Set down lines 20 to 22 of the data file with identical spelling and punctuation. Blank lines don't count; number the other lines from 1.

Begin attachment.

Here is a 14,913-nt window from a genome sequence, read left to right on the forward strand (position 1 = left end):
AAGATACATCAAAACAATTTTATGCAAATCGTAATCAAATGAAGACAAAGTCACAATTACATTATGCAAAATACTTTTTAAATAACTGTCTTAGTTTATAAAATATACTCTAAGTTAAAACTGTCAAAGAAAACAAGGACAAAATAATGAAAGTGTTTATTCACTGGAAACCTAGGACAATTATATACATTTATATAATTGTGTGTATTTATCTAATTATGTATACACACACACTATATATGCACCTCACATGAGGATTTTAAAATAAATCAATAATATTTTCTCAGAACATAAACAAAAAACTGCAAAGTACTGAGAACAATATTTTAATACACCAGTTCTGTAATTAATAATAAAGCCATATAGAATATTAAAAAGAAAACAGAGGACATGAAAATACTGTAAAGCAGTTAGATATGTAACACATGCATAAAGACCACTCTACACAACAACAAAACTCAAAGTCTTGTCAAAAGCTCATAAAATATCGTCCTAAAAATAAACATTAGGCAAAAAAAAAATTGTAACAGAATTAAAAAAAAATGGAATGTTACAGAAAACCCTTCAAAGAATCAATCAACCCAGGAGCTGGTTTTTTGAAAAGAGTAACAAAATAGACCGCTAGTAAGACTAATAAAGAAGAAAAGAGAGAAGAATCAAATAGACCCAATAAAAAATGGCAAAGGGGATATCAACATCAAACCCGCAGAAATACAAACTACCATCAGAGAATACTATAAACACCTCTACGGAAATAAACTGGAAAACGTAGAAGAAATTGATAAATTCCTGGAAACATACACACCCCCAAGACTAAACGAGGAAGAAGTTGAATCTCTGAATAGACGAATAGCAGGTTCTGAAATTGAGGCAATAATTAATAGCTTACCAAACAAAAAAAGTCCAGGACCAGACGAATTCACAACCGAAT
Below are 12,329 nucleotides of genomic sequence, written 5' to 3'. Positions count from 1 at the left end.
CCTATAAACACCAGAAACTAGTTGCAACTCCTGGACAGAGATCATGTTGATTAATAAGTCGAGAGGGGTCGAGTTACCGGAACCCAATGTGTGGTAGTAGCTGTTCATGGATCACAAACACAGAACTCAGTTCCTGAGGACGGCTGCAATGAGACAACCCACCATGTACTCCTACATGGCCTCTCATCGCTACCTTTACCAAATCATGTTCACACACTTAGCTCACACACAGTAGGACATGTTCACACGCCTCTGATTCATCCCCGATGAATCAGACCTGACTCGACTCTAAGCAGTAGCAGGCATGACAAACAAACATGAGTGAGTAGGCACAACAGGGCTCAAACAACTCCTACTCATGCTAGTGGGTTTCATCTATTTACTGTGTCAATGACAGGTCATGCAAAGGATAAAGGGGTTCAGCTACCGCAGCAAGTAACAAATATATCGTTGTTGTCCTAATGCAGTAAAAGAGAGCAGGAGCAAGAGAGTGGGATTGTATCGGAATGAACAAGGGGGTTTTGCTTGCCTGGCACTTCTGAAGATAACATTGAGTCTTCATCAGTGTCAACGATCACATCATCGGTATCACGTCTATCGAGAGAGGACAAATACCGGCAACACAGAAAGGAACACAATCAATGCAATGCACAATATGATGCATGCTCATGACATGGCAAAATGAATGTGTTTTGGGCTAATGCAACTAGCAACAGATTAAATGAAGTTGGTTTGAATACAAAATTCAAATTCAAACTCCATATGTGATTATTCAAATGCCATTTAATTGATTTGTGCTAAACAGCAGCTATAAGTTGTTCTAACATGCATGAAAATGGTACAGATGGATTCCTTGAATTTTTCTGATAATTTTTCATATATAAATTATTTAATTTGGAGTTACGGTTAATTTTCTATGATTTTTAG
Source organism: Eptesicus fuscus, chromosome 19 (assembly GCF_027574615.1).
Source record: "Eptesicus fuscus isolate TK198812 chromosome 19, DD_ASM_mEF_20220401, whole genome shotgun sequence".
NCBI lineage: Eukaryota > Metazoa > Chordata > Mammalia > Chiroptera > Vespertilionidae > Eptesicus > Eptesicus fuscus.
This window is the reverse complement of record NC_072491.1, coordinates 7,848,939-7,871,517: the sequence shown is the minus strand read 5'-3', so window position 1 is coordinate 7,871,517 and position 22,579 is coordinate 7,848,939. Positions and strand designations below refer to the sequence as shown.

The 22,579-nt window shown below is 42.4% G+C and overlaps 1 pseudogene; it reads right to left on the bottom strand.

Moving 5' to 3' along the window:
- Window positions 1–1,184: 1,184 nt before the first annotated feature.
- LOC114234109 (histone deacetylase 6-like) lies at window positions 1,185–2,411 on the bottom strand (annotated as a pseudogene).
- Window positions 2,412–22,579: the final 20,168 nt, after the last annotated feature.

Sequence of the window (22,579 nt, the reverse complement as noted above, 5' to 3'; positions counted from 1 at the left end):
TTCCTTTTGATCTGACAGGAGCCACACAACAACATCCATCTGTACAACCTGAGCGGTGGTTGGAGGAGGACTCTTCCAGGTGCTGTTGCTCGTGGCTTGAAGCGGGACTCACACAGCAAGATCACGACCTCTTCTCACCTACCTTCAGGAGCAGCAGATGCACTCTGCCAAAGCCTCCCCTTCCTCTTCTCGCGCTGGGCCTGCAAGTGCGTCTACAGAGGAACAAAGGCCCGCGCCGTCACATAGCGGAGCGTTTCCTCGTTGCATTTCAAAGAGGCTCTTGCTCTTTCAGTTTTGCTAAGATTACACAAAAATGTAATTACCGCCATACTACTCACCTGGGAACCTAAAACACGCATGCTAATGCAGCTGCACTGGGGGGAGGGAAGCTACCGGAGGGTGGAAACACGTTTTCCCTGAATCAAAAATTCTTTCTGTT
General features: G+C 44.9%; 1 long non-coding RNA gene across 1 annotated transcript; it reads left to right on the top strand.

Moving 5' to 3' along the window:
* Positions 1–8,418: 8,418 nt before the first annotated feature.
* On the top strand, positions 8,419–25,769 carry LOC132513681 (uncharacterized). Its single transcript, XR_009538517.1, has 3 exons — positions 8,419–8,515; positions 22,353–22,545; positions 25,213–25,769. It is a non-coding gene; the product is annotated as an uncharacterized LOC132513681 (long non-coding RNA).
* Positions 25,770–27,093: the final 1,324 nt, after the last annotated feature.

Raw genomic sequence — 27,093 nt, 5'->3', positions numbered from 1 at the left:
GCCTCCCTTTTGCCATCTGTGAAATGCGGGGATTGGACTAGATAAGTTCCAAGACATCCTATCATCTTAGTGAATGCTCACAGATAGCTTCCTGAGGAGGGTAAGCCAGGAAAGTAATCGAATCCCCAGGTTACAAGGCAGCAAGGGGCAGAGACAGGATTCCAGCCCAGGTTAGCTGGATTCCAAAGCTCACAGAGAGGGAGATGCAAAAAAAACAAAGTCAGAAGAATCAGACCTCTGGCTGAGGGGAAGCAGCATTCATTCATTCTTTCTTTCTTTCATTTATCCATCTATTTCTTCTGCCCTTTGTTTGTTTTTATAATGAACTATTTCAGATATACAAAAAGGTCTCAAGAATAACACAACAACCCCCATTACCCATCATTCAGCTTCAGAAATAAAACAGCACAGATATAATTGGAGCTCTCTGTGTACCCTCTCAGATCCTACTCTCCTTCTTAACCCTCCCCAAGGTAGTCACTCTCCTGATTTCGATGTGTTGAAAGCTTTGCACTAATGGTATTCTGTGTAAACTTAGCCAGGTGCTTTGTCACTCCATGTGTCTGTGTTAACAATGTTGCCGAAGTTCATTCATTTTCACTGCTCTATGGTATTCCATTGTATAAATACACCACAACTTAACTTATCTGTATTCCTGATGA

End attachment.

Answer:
* Positions 25,770–27,093: the final 1,324 nt, after the last annotated feature.

Raw genomic sequence — 27,093 nt, 5'->3', positions numbered from 1 at the left:
GCCTCCCTTTTGCCATCTGTGAAATGCGGGGATTGGACTAGATAAGTTCCAAGACATCCTATCATCTTAGTGAATGCTCACAGATAGCTTCCTGAGGAGGGTAAGCCAGGAAAGTAATCGAATCCCCAGGTTACAAGGCAGCAAGGGGCAGAGACAGGATTCCAGCCCAGGTTAGCTGGATTCCAAAGCTCACAGAGAGGGAGATGCAAAAAAAACAAAGTCAGAAGAATCAGACCTCTGGCTGAGGGGAAGCAGCATTCATTCATTCTTTCTTTCTTTCATTTATCCATCTATTTCTTCTGCCCTTTGTTTGTTTTTATAATGAACTATTTCAGATATACAAAAAGGTCTCAAGAATAACACAACAACCCCCATTACCCATCATTCAGCTTCAGAAATAAAACAGCACAGATATAATTGGAGCTCTCTGTGTACCCTCTCAGATCCTACTCTCCTTCTTAACCCTCCCCAAGGTAGTCACTCTCCTGATTTCGATGTGTTGAAAGCTTTGCACTAATGGTATTCTGTGTAAACTTAGCCAGGTGCTTTGTCACTCCATGTGTCTGTGTTAACAATGTTGCCGAAGTTCATTCATTTTCACTGCTCTATGGTATTCCATTGTATAAATACACCACAACTTAACTTATCTGTATTCCTGATGA